Charles Vest, the legendary former president of MIT, has died. Back in 2007 he told Big Think that his fascination with all things physical grew out of taking discarded things apart and building something new with them.
Charles Vest, who headed MIT from 1990 to 2004, has died at 72. He has been praised as “a tireless advocate for research and science and a passionate supporter of diversity and openness.”
In the video below, which Big Think taped in 2007, Vest spoke about his early interest in science and all things physical. This interest sprang from the end of World War II, a time when there happened to be “all of this amazing army surplus equipment” available.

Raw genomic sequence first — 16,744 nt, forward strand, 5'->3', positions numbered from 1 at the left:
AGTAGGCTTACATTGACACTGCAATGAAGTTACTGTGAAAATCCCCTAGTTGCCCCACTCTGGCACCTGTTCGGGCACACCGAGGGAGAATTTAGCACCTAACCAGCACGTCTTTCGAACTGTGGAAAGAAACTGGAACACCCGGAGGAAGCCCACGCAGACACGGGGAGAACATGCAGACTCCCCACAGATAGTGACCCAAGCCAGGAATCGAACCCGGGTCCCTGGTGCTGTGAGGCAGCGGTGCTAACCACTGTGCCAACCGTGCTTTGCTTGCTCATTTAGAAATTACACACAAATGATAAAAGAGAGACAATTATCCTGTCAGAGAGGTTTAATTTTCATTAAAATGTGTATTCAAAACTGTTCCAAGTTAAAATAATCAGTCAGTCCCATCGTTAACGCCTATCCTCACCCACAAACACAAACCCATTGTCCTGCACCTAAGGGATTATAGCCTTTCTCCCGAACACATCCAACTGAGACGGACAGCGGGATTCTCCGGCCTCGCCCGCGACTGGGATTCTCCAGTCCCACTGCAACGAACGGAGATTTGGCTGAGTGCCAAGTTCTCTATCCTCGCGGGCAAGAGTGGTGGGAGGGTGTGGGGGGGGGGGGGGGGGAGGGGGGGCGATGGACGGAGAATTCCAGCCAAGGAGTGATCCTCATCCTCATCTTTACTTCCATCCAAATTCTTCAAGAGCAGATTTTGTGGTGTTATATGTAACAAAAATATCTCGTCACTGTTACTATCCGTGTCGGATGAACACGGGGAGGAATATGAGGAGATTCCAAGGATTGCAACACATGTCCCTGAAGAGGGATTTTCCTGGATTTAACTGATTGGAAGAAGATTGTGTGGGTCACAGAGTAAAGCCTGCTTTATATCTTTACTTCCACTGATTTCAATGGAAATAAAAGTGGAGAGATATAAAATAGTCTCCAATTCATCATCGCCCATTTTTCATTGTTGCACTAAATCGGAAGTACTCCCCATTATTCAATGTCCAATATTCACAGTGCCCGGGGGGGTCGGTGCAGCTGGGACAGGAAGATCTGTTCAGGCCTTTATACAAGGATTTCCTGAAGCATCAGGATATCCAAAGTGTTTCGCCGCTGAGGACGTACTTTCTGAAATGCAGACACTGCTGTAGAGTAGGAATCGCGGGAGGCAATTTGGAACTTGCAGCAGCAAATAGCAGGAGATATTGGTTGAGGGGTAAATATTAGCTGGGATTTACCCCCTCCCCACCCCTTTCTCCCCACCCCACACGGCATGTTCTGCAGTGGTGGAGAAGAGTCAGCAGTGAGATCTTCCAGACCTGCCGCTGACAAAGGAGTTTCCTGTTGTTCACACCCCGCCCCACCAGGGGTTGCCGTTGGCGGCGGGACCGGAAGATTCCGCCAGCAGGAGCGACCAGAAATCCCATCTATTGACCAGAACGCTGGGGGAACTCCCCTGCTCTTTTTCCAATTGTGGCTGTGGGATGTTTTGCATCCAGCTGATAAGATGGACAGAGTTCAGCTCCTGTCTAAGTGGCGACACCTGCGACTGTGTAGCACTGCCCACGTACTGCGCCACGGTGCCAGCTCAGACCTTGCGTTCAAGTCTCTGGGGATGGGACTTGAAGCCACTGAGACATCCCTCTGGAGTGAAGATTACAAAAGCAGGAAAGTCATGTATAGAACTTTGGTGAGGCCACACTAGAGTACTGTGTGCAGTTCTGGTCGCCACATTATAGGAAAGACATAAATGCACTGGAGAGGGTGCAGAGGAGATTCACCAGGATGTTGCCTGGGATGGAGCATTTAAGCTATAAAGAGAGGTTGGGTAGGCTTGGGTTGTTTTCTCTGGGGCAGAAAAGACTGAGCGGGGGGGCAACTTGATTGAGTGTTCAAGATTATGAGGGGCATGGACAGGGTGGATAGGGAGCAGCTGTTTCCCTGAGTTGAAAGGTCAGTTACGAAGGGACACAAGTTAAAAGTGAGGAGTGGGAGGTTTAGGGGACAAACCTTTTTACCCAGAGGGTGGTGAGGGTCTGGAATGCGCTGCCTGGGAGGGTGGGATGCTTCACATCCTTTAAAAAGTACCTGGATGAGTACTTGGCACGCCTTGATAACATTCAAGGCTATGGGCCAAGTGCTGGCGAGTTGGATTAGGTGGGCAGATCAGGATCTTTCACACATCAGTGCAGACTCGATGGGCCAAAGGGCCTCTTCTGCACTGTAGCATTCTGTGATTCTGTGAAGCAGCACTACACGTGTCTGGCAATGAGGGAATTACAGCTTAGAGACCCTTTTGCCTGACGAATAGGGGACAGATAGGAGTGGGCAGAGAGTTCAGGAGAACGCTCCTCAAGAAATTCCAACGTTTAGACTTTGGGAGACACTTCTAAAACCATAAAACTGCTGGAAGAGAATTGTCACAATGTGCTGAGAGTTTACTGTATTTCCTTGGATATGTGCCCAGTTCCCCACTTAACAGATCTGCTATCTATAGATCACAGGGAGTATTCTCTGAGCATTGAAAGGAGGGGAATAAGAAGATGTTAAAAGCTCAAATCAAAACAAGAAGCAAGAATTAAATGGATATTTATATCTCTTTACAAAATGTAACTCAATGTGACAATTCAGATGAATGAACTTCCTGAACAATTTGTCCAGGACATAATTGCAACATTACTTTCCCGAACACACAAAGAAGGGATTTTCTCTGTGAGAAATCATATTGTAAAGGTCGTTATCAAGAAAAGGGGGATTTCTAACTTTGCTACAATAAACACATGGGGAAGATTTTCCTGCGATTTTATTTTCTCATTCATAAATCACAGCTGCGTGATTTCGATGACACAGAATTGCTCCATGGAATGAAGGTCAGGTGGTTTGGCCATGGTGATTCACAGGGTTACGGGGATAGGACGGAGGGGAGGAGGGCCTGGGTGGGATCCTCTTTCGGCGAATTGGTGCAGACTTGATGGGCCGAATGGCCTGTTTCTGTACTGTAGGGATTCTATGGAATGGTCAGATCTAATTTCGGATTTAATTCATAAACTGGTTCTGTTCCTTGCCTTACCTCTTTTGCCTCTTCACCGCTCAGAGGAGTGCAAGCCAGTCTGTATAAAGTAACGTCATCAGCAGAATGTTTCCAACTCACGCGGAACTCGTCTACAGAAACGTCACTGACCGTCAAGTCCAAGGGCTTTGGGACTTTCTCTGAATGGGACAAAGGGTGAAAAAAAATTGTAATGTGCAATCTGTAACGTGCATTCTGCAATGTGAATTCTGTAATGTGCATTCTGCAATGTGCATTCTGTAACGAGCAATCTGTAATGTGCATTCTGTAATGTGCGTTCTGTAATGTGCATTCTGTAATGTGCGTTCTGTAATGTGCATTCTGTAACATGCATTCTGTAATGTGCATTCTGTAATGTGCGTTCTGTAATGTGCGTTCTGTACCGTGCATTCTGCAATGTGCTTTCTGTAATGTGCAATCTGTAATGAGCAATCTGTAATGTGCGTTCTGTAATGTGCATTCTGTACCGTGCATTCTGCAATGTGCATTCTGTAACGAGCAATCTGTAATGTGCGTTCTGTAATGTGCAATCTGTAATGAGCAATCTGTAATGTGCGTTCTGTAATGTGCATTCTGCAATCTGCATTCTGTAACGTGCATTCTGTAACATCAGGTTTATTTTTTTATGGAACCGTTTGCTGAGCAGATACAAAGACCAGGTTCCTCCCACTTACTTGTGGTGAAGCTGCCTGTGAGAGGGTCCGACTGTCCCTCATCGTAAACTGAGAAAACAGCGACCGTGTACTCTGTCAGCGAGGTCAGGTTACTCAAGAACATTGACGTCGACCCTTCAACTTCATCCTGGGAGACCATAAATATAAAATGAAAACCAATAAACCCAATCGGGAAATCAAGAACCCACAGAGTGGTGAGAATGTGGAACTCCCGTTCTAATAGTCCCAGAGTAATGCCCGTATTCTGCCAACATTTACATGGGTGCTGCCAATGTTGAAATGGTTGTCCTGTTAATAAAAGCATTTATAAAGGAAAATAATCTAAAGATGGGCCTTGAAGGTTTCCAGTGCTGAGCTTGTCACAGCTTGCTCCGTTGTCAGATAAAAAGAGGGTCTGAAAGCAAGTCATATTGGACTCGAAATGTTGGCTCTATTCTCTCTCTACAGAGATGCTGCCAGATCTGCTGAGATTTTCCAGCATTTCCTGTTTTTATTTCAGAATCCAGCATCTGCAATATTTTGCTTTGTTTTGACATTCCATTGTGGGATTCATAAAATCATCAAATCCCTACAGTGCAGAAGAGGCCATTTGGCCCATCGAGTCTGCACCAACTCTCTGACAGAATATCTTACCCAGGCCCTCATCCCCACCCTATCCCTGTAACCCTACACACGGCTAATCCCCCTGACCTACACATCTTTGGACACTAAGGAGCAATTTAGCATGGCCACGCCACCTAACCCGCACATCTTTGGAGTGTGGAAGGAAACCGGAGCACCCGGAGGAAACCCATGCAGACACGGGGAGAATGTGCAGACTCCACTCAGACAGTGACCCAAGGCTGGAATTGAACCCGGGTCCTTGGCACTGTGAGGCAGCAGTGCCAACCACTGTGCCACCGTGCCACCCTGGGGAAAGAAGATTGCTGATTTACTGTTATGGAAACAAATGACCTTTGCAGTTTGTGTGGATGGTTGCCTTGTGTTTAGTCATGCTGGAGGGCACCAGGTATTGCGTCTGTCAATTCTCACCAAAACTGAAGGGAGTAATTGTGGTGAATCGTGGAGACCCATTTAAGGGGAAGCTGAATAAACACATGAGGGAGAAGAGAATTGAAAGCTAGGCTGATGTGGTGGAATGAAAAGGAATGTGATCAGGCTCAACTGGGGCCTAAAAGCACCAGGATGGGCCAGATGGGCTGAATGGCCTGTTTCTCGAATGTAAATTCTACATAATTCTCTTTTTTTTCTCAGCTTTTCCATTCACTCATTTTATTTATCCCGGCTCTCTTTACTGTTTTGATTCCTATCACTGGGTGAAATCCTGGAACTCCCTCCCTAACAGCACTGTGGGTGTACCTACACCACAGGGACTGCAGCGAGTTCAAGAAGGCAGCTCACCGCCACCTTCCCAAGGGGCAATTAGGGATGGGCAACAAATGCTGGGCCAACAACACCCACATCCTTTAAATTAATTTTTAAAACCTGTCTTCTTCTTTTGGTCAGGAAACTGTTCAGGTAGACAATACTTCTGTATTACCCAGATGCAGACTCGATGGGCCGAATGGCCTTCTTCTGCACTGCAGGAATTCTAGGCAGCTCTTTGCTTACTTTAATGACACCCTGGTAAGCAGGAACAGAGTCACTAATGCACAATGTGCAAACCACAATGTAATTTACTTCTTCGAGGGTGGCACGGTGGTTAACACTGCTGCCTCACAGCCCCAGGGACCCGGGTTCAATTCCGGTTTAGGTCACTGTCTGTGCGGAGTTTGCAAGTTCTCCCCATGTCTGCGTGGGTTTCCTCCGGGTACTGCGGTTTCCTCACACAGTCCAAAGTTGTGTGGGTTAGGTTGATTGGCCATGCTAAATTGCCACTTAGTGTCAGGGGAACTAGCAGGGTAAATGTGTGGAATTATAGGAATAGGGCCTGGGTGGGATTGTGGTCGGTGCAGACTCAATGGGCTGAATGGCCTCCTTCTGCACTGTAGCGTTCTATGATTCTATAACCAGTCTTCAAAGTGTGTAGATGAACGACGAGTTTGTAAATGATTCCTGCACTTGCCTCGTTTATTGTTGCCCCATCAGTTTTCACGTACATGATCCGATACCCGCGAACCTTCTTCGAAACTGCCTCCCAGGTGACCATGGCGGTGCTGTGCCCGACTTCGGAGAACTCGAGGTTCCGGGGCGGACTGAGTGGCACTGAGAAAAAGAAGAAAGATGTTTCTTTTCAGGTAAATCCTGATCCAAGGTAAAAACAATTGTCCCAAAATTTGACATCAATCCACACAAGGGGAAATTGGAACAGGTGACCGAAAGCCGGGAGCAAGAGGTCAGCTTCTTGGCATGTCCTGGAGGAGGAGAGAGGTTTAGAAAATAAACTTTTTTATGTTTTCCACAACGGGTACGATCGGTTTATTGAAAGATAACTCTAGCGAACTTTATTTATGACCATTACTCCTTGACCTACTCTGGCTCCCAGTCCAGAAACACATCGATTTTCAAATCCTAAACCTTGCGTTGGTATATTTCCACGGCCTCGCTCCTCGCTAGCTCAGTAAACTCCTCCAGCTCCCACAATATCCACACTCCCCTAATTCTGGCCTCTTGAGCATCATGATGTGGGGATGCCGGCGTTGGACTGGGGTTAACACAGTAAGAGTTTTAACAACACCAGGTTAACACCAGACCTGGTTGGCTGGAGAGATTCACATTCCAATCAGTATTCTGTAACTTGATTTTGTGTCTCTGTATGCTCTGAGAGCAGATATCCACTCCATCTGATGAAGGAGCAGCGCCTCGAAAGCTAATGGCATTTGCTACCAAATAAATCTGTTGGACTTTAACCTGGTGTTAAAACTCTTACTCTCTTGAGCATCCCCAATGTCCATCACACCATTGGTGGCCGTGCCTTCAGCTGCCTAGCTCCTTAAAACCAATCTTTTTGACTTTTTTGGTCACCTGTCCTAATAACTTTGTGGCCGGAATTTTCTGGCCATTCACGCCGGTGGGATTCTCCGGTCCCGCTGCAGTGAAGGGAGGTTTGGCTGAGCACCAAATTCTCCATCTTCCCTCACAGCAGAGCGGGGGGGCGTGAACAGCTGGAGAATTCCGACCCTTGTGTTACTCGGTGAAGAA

In addition, one of Vest’s classmate’s father worked for the state police, and he would confiscate slot machines in raids and then smash the front of them before turning the machines over to Vest and his friend. And so Vest’s fascination with all things physical grew out of taking discarded things apart and building something new with them.